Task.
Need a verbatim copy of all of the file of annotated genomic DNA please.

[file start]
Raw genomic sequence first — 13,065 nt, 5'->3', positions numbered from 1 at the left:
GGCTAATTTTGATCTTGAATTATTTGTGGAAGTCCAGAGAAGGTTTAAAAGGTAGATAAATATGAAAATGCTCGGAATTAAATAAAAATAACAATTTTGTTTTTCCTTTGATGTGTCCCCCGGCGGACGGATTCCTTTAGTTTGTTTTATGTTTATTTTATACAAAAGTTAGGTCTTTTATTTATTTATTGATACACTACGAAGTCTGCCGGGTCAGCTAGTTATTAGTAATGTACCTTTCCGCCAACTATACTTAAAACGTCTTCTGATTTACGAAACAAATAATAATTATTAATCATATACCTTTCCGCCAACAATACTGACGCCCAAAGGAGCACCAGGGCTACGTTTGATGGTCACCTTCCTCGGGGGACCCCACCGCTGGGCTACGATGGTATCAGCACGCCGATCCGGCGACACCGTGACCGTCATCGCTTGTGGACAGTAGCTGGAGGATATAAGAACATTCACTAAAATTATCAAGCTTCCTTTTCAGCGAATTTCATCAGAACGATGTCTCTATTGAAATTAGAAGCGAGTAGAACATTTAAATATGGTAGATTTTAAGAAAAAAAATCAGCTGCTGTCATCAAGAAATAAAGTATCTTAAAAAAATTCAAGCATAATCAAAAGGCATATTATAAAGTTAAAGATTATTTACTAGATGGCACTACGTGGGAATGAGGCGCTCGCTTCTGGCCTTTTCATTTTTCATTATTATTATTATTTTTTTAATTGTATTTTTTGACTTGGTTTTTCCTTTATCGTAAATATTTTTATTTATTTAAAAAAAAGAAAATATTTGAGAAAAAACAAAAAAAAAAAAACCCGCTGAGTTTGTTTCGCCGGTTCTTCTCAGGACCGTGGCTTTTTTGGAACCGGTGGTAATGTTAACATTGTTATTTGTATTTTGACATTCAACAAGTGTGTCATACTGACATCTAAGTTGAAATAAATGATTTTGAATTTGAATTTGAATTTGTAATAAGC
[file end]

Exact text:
Raw genomic sequence first — 13,065 nt, 5'->3', positions numbered from 1 at the left:
GGCTAATTTTGATCTTGAATTATTTGTGGAAGTCCAGAGAAGGTTTAAAAGGTAGATAAATATGAAAATGCTCGGAATTAAATAAAAATAACAATTTTGTTTTTCCTTTGATGTGTCCCCCGGCGGACGGATTCCTTTAGTTTGTTTTATGTTTATTTTATACAAAAGTTAGGTCTTTTATTTATTTATTGATACACTACGAAGTCTGCCGGGTCAGCTAGTTATTAGTAATGTACCTTTCCGCCAACTATACTTAAAACGTCTTCTGATTTACGAAACAAATAATAATTATTAATCATATACCTTTCCGCCAACAATACTGACGCCCAAAGGAGCACCAGGGCTACGTTTGATGGTCACCTTCCTCGGGGGACCCCACCGCTGGGCTACGATGGTATCAGCACGCCGATCCGGCGACACCGTGACCGTCATCGCTTGTGGACAGTAGCTGGAGGATATAAGAACATTCACTAAAATTATCAAGCTTCCTTTTCAGCGAATTTCATCAGAACGATGTCTCTATTGAAATTAGAAGCGAGTAGAACATTTAAATATGGTAGATTTTAAGAAAAAAAATCAGCTGCTGTCATCAAGAAATAAAGTATCTTAAAAAAATTCAAGCATAATCAAAAGGCATATTATAAAGTTAAAGATTATTTACTAGATGGCACTACGTGGGAATGAGGCGCTCGCTTCTGGCCTTTTCATTTTTCATTATTATTATTATTTTTTTAATTGTATTTTTTGACTTGGTTTTTCCTTTATCGTAAATATTTTTATTTATTTAAAAAAAAGAAAATATTTGAGAAAAAACAAAAAAAAAAAAACCCGCTGAGTTTGTTTCGCCGGTTCTTCTCAGGACCGTGGCTTTTTTGGAACCGGTGGTAATGTTAACATTGTTATTTGTATTTTGACATTCAACAAGTGTGTCATACTGACATCTAAGTTGAAATAAATGATTTTGAATTTGAATTTGAATTTGTAATAAGC